The prevalence of cholelithiasis is known to be higher in patients with ICP than in the general population.87 In a recent study, the prevalence of cholelithiasis was 22% in patients with ICP compared with 4.8% to 15.3% in the general population.85 Of interest is the finding that 55% of patients had relatives who had diagnoses of cholelithiasis or had undergone cholecystectomy. This finding was supported by the identification of MDR3 mutations in patients with cholesterol lithiasis88 and pregnancy.89 However, a recent molecular genetic analysis suggests that MDR3 is not implicated in Finnish ICP families with dominant inheritance.85 Although the genetic basis for the connections between ICP and gallstones remains to be resolved, women with a history of ICP are at greater risk of developing gallstones later in life.85
The difference between disease unmasked by pregnancy and disease caused by pregnancy is often difficult to discern. This reflects interactions between the physiologic changes of pregnancy and an underlying phenotypic susceptibility to a particular disease (Table 3). In this review, the phenotypic susceptibility to disease revealed by pregnancy is highlighted. Practical recommendations based on information given by pregnancy history are summarized in Table 2.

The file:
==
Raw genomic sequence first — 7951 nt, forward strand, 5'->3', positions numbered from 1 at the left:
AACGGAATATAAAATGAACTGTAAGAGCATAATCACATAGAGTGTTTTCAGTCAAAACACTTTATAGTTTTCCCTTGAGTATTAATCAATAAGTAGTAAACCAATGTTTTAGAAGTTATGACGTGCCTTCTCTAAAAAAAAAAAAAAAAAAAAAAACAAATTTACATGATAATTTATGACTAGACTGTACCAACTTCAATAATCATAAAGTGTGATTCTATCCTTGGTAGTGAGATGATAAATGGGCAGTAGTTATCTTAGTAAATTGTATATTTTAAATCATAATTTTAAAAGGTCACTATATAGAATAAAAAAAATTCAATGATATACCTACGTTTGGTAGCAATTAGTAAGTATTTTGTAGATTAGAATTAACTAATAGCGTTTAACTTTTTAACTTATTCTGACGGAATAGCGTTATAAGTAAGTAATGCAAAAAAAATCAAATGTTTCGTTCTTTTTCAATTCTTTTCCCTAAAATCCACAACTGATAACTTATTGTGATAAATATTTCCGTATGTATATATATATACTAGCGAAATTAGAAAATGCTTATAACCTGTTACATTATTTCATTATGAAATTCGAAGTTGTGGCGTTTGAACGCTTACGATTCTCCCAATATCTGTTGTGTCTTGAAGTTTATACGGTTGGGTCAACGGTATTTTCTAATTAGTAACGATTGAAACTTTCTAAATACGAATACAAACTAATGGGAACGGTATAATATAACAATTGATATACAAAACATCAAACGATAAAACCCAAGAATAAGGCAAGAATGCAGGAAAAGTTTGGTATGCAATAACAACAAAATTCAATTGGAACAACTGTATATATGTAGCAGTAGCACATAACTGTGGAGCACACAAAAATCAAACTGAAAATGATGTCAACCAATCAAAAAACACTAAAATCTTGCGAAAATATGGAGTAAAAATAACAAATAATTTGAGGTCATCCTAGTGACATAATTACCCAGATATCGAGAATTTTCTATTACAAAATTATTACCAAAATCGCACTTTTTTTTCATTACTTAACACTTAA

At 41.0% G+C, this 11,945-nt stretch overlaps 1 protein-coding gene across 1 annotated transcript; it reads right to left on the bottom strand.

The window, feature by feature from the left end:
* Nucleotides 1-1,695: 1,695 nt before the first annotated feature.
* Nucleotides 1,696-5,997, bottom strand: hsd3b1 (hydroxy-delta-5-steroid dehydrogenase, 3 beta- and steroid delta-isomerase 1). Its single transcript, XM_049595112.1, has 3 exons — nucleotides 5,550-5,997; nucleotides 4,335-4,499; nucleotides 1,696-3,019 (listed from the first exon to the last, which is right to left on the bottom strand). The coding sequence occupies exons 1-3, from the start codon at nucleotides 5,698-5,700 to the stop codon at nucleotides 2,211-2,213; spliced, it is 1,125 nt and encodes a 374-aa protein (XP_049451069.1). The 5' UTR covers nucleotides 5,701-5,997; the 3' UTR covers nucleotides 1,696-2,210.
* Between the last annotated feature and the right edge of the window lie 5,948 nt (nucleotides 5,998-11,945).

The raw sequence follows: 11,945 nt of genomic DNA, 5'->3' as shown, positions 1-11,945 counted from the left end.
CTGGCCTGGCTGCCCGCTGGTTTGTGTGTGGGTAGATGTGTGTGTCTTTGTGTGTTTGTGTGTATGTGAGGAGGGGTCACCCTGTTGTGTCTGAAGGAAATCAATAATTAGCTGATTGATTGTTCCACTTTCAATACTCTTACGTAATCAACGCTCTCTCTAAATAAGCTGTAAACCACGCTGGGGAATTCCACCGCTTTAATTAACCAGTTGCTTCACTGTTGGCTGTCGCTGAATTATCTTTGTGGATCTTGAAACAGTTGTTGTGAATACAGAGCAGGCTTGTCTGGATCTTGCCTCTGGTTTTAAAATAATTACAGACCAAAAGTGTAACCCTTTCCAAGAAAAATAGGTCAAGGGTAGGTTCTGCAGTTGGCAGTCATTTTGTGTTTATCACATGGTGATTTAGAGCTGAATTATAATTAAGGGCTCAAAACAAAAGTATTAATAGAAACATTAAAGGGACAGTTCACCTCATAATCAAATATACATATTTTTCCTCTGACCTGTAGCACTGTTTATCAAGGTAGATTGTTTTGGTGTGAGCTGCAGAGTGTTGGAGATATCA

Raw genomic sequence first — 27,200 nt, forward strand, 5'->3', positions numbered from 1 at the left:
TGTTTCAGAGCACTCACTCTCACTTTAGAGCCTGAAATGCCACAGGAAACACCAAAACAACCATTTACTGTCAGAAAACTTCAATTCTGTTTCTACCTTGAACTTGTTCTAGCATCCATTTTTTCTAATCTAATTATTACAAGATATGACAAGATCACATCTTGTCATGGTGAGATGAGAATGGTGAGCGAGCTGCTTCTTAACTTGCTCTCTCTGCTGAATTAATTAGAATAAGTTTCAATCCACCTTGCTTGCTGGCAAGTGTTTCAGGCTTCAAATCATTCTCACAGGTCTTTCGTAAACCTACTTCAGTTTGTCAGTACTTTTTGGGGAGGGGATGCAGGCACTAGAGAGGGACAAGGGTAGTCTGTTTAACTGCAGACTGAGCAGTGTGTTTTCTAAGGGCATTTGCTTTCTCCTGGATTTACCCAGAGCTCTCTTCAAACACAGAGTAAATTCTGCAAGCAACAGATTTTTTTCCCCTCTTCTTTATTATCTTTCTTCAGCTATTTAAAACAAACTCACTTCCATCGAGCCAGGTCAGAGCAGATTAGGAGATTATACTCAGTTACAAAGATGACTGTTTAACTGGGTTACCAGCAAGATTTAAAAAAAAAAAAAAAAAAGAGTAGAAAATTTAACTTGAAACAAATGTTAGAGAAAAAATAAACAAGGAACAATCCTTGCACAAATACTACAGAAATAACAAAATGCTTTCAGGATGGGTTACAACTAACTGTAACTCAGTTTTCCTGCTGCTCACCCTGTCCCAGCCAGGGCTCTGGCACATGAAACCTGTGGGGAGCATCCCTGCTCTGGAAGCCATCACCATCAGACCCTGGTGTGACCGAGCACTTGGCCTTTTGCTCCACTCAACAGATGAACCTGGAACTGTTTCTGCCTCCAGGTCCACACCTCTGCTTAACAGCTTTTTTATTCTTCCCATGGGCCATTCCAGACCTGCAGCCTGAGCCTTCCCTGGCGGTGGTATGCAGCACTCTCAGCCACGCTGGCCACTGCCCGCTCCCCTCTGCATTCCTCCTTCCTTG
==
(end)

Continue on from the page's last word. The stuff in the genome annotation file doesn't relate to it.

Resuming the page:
After pregnancy, women who have had gestational diabetes or preeclampsia should ideally be observed closely because of their increased risk of developing metabolic syndrome and/or vascular disease. The actual risk associated with GDM is unclear due to differences in definitions for GDM. Still, an important aspect for the development of treatment strategies to prevent type 2 diabetes will be identification of women with limited β-cell reserve at an early stage because pregnancy can worsen insulin resistance and increase the risk for conversion to type 2 diabetes.90 A nonpharmacological approach to intervention with diet and an increase in aerobic exercise should be attempted,49- 51,91 with monitoring of plasma glucose and blood pressure levels (Table 2). If hypertension develops, clinicians should avoid prescribing β-blockers and diuretics because of their diabetogenic effect.52